Our resident SketchUp expert Kevin J. Pfeiffer teaches us how to create your own library of awesome Sketchup components in just 4 easy steps. One of the most attractive aspects of using SketchUp is the community or creators filling up the 3D Warehouse. On their homepage alone, you can sift through an ocean of models and components made by users just like you. But, there is a catch to all of this. There are just too many models sometimes, and for every good component you find online, there are 100 poor ones. And on top of that, because it is a user backed library of components made mostly by laymen, there can be a lack of useful models. Case in point – I searched for “Harry Potter” and got 648 results, including highly detailed models of the entire Hogwarts. Then, when I searched for “oak tree”, I got only 424 results and the first one was simply a grey rectangle. Now, there are online libraries where you can buy beautiful vegetation components and other landscape architecture related materials, but most people want it easy and free. So I’m going to present you with a few tips on how to create your own library of components that will give your models a new level of richness.
As the name suggests, the game here is making folders where you save everything. If you’re already actively rendering on the computer, you should have texture folders set up. Having a texture folder for reference will save an exponential amount of your time. If you need a car component, it’s much easier to go to your folder titled“Transportation” and select from the pre-selected approved components than going through thousands of car components on the 3D Warehouse. Make sure to try to label everything and know where everything is. Over time you will find that you have collected a layered and diverse selection of models that you can easily drag and drop into your SketchUp files.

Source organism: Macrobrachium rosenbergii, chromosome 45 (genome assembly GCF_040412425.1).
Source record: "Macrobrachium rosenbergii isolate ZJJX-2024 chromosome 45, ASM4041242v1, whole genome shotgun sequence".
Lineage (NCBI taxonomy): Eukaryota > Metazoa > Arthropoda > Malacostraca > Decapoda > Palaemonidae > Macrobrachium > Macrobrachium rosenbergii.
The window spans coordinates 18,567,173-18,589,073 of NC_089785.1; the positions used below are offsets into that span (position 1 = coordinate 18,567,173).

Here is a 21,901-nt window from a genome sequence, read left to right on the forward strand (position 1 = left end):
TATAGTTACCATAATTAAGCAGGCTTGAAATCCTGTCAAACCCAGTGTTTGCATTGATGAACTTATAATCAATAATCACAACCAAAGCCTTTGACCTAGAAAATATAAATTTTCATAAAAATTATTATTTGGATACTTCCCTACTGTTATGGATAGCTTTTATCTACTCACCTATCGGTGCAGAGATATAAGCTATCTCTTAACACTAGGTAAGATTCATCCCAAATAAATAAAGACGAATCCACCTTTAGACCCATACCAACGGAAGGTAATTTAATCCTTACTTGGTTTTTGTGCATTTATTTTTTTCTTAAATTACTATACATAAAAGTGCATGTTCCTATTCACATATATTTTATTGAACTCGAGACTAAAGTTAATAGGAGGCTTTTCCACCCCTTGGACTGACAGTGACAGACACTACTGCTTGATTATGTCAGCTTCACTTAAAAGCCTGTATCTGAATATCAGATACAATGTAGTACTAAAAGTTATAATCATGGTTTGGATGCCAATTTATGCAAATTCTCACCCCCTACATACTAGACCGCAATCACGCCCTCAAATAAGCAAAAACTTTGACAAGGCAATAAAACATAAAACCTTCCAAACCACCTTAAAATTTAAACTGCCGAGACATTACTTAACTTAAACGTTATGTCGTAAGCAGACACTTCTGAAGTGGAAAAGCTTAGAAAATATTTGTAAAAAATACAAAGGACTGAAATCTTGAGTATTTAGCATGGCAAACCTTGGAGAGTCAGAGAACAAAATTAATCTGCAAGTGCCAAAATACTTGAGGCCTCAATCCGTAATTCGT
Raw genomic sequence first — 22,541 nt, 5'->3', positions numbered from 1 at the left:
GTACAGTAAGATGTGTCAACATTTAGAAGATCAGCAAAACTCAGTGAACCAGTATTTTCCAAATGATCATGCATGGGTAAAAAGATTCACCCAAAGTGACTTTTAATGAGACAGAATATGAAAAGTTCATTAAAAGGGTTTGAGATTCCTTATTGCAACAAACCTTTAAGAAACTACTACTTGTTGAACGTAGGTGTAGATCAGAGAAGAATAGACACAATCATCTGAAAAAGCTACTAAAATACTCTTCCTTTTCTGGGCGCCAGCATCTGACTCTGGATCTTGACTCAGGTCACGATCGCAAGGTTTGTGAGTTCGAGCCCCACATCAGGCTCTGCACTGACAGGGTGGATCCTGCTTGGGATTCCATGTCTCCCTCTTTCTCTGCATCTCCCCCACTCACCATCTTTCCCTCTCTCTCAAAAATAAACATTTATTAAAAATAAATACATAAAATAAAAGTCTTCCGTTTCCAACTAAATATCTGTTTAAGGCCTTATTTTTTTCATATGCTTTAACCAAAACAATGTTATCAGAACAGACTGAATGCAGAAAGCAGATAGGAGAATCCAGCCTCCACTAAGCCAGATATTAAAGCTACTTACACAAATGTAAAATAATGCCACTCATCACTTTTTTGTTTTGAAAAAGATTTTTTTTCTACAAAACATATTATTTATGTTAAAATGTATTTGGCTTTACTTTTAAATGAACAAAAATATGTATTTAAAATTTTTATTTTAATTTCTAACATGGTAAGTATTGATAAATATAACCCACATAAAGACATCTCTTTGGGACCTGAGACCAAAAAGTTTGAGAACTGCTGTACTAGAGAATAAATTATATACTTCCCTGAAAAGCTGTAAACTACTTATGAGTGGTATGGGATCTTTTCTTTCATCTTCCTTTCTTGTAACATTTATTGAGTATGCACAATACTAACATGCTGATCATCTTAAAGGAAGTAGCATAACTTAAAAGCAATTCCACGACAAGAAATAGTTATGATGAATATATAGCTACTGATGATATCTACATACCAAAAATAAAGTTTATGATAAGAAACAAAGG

As mentioned earlier, SketchUp is amazing because of its community-based resources. There exist so many amazing users who are willing to help you at the drop of a hat. These include model makers, extension writers, and more. They are the ones who know the ins and outs of this program and are mostly willing to share that knowledge. I use this community aspect to help populate my components library. Find a model in the 3D Warehouse that you think is well made; it is likely that a user who has made something great, has also made other excellent models and has them hosted on his/her profile. Following to their page, you can see everything else they’ve constructed as well as their collections, liked models, and liked collections.Related Articles:
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This has led me into a web of users, all with spectacular work which I can use to add to my library that would have been impossible to find simply by sifting through the search function. Also, there is a growing popularity for companies to host SKP files of their products on a 3D Warehouse page (such as DuMor) which is fantastic when you are looking for high-quality benches and other site materials for your model.